factualism


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fac·tu·al·ism

 (făk′cho͞o-ə-lĭz′əm)
n.
Devotion or adherence to fact.

fac′tu·al·ist n.

fac•tu•al•ism

(ˈfæk tʃu əˌlɪz əm)

n.
emphasis on, devotion to, or extensive reliance upon facts.
[1945–50]
fac′tu•al•ist, n.

factualism

1. excessive concern for f acts.
2. a theory or belief relying heavily on fact. — factualist, n. — factualistic, adj.
See also: Knowledge
1. excessive concern for facts.
2. a theory or belief relying heavily on fact. — factualist, n.factualistic, adj.
See also: Thinking
References in periodicals archive ?
He had become, in the words of another Heidelberg student, a "representative figure of the victory of the new literary scholarship over that of the nineteenth century: its factualism, its dependence on external biography, its accumulation of filiations, parallels, sources and analogues, in short, the antiquarianism dominating the German [.
Lady Eastlake, along with Anna Jameson and Emilia Dilke, brought a factualism to art criticism that "included the precise attribution of artworks as well as the analysis of the material conditions under which artworks were produced" (142, below).
Finally, Seth Yalcin sets out an alternative to factualism for epistemic modality.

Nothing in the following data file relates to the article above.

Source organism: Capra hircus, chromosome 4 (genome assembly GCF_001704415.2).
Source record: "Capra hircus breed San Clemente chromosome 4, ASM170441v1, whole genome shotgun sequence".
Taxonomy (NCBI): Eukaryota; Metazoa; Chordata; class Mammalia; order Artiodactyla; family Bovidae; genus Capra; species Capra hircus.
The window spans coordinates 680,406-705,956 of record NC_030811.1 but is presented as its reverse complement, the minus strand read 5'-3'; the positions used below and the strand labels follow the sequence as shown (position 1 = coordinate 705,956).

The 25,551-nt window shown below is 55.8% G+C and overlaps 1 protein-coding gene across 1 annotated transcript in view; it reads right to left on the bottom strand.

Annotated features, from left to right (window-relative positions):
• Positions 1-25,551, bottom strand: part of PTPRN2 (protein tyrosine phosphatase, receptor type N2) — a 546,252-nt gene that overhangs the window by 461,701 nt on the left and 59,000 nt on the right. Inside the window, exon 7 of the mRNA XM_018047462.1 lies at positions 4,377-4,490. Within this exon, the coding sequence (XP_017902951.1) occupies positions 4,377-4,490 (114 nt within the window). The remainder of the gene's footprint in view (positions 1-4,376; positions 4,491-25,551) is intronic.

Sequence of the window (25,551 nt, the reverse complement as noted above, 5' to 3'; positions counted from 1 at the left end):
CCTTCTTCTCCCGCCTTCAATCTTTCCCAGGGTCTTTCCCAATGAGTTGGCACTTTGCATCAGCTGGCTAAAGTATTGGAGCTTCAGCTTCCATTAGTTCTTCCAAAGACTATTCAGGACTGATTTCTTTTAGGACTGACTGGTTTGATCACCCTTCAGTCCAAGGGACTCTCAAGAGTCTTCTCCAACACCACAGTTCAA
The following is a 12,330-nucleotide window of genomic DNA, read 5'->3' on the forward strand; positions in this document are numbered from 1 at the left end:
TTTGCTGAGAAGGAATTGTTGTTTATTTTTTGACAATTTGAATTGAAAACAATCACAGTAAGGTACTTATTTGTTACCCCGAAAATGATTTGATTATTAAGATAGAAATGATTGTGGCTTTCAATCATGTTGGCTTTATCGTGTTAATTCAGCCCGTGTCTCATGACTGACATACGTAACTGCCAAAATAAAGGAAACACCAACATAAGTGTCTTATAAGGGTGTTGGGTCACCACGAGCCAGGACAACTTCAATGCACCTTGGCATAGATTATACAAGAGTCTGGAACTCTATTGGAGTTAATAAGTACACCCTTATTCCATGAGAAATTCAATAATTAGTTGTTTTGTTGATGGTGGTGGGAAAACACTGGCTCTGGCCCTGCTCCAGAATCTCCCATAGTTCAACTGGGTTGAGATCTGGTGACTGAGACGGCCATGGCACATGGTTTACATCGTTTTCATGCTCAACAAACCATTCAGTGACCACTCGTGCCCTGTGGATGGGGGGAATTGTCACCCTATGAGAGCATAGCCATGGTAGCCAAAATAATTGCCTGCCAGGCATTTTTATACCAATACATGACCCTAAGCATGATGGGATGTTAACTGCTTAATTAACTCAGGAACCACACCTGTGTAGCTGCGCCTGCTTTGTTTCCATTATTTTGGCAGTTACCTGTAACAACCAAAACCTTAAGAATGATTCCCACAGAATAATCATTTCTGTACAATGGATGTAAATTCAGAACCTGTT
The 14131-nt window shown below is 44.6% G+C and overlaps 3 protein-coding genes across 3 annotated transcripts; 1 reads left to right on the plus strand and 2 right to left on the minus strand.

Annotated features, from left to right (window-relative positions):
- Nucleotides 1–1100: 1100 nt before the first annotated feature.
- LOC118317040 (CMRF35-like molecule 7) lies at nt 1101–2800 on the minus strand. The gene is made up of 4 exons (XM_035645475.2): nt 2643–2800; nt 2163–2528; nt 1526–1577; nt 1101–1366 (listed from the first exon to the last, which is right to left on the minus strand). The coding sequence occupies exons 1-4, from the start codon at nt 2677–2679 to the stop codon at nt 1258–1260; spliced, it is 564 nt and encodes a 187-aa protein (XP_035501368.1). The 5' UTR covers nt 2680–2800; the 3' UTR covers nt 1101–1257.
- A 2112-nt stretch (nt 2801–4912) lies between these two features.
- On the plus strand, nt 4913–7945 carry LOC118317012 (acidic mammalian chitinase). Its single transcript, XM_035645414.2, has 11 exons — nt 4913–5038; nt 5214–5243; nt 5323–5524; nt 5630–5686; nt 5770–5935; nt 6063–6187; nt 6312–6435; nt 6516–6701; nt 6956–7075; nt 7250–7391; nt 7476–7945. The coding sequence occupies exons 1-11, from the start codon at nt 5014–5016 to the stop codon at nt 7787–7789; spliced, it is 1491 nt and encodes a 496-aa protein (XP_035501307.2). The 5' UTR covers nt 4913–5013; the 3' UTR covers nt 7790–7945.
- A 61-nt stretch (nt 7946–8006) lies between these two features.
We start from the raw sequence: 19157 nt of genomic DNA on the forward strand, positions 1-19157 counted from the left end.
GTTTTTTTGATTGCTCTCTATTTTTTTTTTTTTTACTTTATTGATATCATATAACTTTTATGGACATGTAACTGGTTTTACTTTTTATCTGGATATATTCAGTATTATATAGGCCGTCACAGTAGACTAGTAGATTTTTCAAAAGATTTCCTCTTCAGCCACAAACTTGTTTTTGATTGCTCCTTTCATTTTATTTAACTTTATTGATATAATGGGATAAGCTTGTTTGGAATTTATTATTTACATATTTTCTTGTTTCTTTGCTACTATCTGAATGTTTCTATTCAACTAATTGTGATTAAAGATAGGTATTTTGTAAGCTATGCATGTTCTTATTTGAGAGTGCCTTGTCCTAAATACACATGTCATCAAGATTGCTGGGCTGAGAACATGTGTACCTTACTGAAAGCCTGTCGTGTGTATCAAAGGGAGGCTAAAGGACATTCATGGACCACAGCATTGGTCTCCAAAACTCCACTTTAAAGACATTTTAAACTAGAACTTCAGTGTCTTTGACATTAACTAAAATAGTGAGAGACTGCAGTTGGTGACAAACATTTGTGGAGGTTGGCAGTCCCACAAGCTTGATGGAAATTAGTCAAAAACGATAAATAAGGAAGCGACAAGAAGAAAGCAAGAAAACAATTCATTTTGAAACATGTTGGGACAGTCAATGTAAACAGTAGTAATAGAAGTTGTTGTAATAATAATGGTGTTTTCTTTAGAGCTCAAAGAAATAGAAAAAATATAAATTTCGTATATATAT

The migration approach is frequently associated with factualism.
Based on such factualism of challenges, there is no need for forceful disarmament of the civilian population without exhausting the above options throughout the Southern States.
She unravels the intricacies of Frank's terminology (literalism, factualism, mystery) without rehashing earlier critical comparisons between Frank and Percy's Binx Boiling, and she interrogates Fred Hobson's influential reading of Frank as a narrator who, despite living in New Jersey, remains within a Percyan-Southern tradition.
However, the book's great and overriding strengths lie in its factualism (hospital routines; medicines to be taken, willingly or not; diapers to be changed), the quite large cast of secondary characters (nurses who mostly do the best they can, relatives whose visits can be comical or burdensome, roommates who range from the genteel to the ill-mannered to the noisy to the plainly demented), and the recollections of the past which constantly intrude, comforting or disturbing, into the talk between daughter and mother, whose sense of chronology fades.
This factualism included the precise attribution of artworks as well as the analysis of the material conditions under which artworks were produced.
Establishing a Professional Identity through Historical Factualism
This factualism was key to the most prominent aim of her writing: positioning her historical method as superior to art criticism--both Renaissance and nineteenth century--that reproduces legends.
Far less attention has been paid to her contrasting approval of the factualism of both the Governesses' Report and Vanity Fair, sections which are often omitted in anthologized versions of the essay.